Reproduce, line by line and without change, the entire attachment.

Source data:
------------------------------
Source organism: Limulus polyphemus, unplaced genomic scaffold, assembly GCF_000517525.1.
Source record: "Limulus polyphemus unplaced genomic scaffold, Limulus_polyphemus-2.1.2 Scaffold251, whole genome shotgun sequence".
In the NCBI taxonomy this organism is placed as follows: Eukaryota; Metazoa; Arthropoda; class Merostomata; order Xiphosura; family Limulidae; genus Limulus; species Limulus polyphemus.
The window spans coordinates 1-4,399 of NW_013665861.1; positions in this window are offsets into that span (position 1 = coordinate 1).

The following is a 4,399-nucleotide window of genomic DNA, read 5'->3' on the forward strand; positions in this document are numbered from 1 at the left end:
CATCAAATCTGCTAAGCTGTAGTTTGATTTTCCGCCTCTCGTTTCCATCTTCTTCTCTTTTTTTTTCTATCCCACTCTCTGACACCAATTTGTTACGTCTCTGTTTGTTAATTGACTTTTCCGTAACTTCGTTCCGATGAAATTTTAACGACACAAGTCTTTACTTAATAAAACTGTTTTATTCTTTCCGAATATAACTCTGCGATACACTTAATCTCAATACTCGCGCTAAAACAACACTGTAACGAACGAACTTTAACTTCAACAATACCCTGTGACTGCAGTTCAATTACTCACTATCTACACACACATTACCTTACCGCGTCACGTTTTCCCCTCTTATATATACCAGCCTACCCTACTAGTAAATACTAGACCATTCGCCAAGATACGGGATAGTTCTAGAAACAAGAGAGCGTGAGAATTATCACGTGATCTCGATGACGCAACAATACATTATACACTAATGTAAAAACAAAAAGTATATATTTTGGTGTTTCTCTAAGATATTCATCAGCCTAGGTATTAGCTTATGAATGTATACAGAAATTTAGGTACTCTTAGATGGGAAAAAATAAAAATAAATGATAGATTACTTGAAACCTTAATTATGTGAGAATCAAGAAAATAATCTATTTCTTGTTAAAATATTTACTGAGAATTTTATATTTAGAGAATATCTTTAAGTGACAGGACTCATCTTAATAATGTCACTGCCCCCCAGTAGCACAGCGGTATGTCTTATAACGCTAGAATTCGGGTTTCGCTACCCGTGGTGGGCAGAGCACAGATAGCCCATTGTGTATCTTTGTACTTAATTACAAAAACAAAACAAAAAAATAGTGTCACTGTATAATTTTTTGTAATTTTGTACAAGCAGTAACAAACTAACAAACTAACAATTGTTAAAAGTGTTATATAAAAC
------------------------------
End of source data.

Source organism: Limulus polyphemus, unplaced genomic scaffold, assembly GCF_000517525.1.
Source record: "Limulus polyphemus unplaced genomic scaffold, Limulus_polyphemus-2.1.2 Scaffold251, whole genome shotgun sequence".
In the NCBI taxonomy this organism is placed as follows: Eukaryota; Metazoa; Arthropoda; class Merostomata; order Xiphosura; family Limulidae; genus Limulus; species Limulus polyphemus.
The window spans coordinates 1-4,399 of NW_013665861.1; positions in this window are offsets into that span (position 1 = coordinate 1).

The following is a 4,399-nucleotide window of genomic DNA, read 5'->3' on the forward strand; positions in this document are numbered from 1 at the left end:
CATCAAATCTGCTAAGCTGTAGTTTGATTTTCCGCCTCTCGTTTCCATCTTCTTCTCTTTTTTTTTCTATCCCACTCTCTGACACCAATTTGTTACGTCTCTGTTTGTTAATTGACTTTTCCGTAACTTCGTTCCGATGAAATTTTAACGACACAAGTCTTTACTTAATAAAACTGTTTTATTCTTTCCGAATATAACTCTGCGATACACTTAATCTCAATACTCGCGCTAAAACAACACTGTAACGAACGAACTTTAACTTCAACAATACCCTGTGACTGCAGTTCAATTACTCACTATCTACACACACATTACCTTACCGCGTCACGTTTTCCCCTCTTATATATACCAGCCTACCCTACTAGTAAATACTAGACCATTCGCCAAGATACGGGATAGTTCTAGAAACAAGAGAGCGTGAGAATTATCACGTGATCTCGATGACGCAACAATACATTATACACTAATGTAAAAACAAAAAGTATATATTTTGGTGTTTCTCTAAGATATTCATCAGCCTAGGTATTAGCTTATGAATGTATACAGAAATTTAGGTACTCTTAGATGGGAAAAAATAAAAATAAATGATAGATTACTTGAAACCTTAATTATGTGAGAATCAAGAAAATAATCTATTTCTTGTTAAAATATTTACTGAGAATTTTATATTTAGAGAATATCTTTAAGTGACAGGACTCATCTTAATAATGTCACTGCCCCCCAGTAGCACAGCGGTATGTCTTATAACGCTAGAATTCGGGTTTCGCTACCCGTGGTGGGCAGAGCACAGATAGCCCATTGTGTATCTTTGTACTTAATTACAAAAACAAAACAAAAAAATAGTGTCACTGTATAATTTTTTGTAATTTTGTACAAGCAGTAACAAACTAACAAACTAACAATTGTTAAAAGTGTTATATAAAAC